- Temporary Protected Status (TPS) applications
- Applications for Legal Permanent Residency
- Naturalization applications
- Citizenship Certificate applications
- Consular applications
- V-visa applications
- Other applications
On behalf of Vitendo4africa and Kenyan Community of St. Louis, I would like to express our sincere thank you for attending Kenya’s Kids Exhibit grand opening ceremony at Magic House. The Magic House’s newest cultural exhibit, Kenya’s Kids, is designed to help Magic House visitors discover what life is like for children in Kenya today. The F4kidz African Kids Dance group did a wonderful performance.
This historic event was attended by hundreds of Kenyans and friends living in St. Louis. In the presence was Senator Kyle McCarter, Tim Nowak of World Trade Center and Betsy Cohen of St Louis Mosaic Project. Other organizations who were represented includes International Institute St. Louis, St. Louis Zoo, World Wide Technology, Claim Academy and the great people of Kenyan Community of St. Louis. Watch video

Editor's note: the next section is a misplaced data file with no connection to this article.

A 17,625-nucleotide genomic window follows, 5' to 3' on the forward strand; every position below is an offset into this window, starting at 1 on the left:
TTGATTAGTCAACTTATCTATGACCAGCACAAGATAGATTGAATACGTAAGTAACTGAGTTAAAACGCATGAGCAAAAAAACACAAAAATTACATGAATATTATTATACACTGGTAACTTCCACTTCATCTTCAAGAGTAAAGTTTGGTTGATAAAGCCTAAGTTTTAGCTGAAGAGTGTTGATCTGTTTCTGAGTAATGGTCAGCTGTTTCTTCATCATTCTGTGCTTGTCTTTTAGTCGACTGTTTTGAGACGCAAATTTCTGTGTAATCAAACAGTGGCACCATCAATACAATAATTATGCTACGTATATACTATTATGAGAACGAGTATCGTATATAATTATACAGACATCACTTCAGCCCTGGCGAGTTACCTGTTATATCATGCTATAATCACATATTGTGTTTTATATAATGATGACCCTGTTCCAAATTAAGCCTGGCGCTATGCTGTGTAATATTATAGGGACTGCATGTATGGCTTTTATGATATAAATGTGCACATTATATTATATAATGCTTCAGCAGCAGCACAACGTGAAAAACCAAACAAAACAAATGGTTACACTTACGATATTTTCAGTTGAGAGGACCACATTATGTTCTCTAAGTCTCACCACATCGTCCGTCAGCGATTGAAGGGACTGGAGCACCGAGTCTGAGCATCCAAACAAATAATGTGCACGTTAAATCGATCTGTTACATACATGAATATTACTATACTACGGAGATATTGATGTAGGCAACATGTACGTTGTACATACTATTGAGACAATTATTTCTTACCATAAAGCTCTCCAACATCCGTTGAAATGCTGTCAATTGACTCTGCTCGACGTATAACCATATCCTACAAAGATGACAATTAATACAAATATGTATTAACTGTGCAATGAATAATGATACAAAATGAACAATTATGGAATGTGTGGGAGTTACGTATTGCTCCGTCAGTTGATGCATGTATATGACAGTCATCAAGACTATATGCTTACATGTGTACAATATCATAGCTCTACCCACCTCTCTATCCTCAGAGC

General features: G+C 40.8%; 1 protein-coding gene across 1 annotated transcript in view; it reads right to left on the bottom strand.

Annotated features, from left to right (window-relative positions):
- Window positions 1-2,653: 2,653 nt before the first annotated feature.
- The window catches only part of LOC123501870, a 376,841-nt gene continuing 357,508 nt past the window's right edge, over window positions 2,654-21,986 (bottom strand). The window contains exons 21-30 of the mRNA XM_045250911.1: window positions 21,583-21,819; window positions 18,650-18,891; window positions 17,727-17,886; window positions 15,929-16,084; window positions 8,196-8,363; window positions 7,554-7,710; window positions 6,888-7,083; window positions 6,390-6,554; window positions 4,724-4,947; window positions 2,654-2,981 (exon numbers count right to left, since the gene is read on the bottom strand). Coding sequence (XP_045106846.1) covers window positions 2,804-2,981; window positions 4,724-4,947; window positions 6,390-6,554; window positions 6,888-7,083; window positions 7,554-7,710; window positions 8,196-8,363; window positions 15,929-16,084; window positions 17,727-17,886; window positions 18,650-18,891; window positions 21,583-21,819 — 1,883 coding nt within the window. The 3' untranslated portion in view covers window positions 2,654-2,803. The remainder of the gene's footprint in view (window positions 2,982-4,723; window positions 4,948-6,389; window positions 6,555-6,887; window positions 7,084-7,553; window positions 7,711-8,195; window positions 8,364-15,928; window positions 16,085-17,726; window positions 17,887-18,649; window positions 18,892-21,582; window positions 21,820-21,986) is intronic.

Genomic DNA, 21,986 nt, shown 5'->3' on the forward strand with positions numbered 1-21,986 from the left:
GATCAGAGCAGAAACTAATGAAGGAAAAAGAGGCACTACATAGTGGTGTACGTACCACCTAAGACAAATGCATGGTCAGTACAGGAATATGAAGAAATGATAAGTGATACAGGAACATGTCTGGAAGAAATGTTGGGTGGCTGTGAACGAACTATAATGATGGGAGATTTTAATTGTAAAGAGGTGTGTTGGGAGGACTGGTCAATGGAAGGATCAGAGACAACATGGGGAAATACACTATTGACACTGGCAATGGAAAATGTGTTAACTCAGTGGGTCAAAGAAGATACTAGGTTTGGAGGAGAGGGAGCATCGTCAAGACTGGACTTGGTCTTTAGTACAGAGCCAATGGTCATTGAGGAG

The 2020 census is still two years away, but there is plenty of buzz about what the federal survey will ask, including questions about citizenship and country of origin.
For the first time, people will be able to write in their origins in a blank box on the census instead of just checking a race.
The survey, which happens every ten years, is designed to count the population so federal funds can be allocated across the country. But the new questions about where people come from can generate confusion or suspicion — especially from African-Americans, who may not know where their ancestors originated, or immigrants who believe their responses might be used against them in the future.